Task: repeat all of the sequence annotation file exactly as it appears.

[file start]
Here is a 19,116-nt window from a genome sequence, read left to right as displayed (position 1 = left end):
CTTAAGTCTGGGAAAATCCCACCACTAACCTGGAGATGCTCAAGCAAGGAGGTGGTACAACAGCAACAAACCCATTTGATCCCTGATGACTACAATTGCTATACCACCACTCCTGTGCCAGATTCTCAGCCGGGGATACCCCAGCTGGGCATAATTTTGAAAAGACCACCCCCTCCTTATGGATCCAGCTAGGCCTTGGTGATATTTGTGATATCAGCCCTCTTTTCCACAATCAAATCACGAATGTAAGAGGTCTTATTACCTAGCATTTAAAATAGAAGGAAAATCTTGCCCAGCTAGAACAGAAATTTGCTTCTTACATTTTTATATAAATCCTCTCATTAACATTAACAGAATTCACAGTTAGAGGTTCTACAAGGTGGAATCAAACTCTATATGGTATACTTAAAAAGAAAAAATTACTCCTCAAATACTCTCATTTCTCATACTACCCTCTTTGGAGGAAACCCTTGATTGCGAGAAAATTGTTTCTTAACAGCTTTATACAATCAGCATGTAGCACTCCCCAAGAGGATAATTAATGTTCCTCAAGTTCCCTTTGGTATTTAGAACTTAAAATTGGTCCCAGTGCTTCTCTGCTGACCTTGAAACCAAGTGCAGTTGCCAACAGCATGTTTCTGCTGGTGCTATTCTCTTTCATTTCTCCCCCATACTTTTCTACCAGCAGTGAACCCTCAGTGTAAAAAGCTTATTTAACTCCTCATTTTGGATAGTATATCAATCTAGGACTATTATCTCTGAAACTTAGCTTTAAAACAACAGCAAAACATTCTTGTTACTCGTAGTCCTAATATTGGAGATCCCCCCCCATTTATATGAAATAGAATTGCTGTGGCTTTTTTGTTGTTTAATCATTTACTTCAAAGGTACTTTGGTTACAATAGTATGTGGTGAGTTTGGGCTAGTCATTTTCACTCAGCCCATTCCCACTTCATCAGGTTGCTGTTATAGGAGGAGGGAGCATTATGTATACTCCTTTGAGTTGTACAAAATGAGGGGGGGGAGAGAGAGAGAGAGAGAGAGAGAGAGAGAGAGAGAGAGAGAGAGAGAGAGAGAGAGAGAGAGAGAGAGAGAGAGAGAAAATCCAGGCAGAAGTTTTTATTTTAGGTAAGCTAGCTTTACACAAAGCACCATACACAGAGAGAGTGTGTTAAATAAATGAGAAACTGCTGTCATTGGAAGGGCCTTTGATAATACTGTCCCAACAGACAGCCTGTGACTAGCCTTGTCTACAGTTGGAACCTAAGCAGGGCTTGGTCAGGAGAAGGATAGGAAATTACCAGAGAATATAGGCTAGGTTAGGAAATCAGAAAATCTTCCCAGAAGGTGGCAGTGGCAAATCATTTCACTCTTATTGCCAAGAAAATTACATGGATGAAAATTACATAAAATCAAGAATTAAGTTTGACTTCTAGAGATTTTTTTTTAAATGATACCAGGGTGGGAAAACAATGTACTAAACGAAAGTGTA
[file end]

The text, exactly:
Here is a 19,116-nt window from a genome sequence, read left to right as displayed (position 1 = left end):
CTTAAGTCTGGGAAAATCCCACCACTAACCTGGAGATGCTCAAGCAAGGAGGTGGTACAACAGCAACAAACCCATTTGATCCCTGATGACTACAATTGCTATACCACCACTCCTGTGCCAGATTCTCAGCCGGGGATACCCCAGCTGGGCATAATTTTGAAAAGACCACCCCCTCCTTATGGATCCAGCTAGGCCTTGGTGATATTTGTGATATCAGCCCTCTTTTCCACAATCAAATCACGAATGTAAGAGGTCTTATTACCTAGCATTTAAAATAGAAGGAAAATCTTGCCCAGCTAGAACAGAAATTTGCTTCTTACATTTTTATATAAATCCTCTCATTAACATTAACAGAATTCACAGTTAGAGGTTCTACAAGGTGGAATCAAACTCTATATGGTATACTTAAAAAGAAAAAATTACTCCTCAAATACTCTCATTTCTCATACTACCCTCTTTGGAGGAAACCCTTGATTGCGAGAAAATTGTTTCTTAACAGCTTTATACAATCAGCATGTAGCACTCCCCAAGAGGATAATTAATGTTCCTCAAGTTCCCTTTGGTATTTAGAACTTAAAATTGGTCCCAGTGCTTCTCTGCTGACCTTGAAACCAAGTGCAGTTGCCAACAGCATGTTTCTGCTGGTGCTATTCTCTTTCATTTCTCCCCCATACTTTTCTACCAGCAGTGAACCCTCAGTGTAAAAAGCTTATTTAACTCCTCATTTTGGATAGTATATCAATCTAGGACTATTATCTCTGAAACTTAGCTTTAAAACAACAGCAAAACATTCTTGTTACTCGTAGTCCTAATATTGGAGATCCCCCCCCATTTATATGAAATAGAATTGCTGTGGCTTTTTTGTTGTTTAATCATTTACTTCAAAGGTACTTTGGTTACAATAGTATGTGGTGAGTTTGGGCTAGTCATTTTCACTCAGCCCATTCCCACTTCATCAGGTTGCTGTTATAGGAGGAGGGAGCATTATGTATACTCCTTTGAGTTGTACAAAATGAGGGGGGGGAGAGAGAGAGAGAGAGAGAGAGAGAGAGAGAGAGAGAGAGAGAGAGAGAGAGAGAGAGAGAGAGAGAGAGAGAGAGAAAATCCAGGCAGAAGTTTTTATTTTAGGTAAGCTAGCTTTACACAAAGCACCATACACAGAGAGAGTGTGTTAAATAAATGAGAAACTGCTGTCATTGGAAGGGCCTTTGATAATACTGTCCCAACAGACAGCCTGTGACTAGCCTTGTCTACAGTTGGAACCTAAGCAGGGCTTGGTCAGGAGAAGGATAGGAAATTACCAGAGAATATAGGCTAGGTTAGGAAATCAGAAAATCTTCCCAGAAGGTGGCAGTGGCAAATCATTTCACTCTTATTGCCAAGAAAATTACATGGATGAAAATTACATAAAATCAAGAATTAAGTTTGACTTCTAGAGATTTTTTTTTAAATGATACCAGGGTGGGAAAACAATGTACTAAACGAAAGTGTA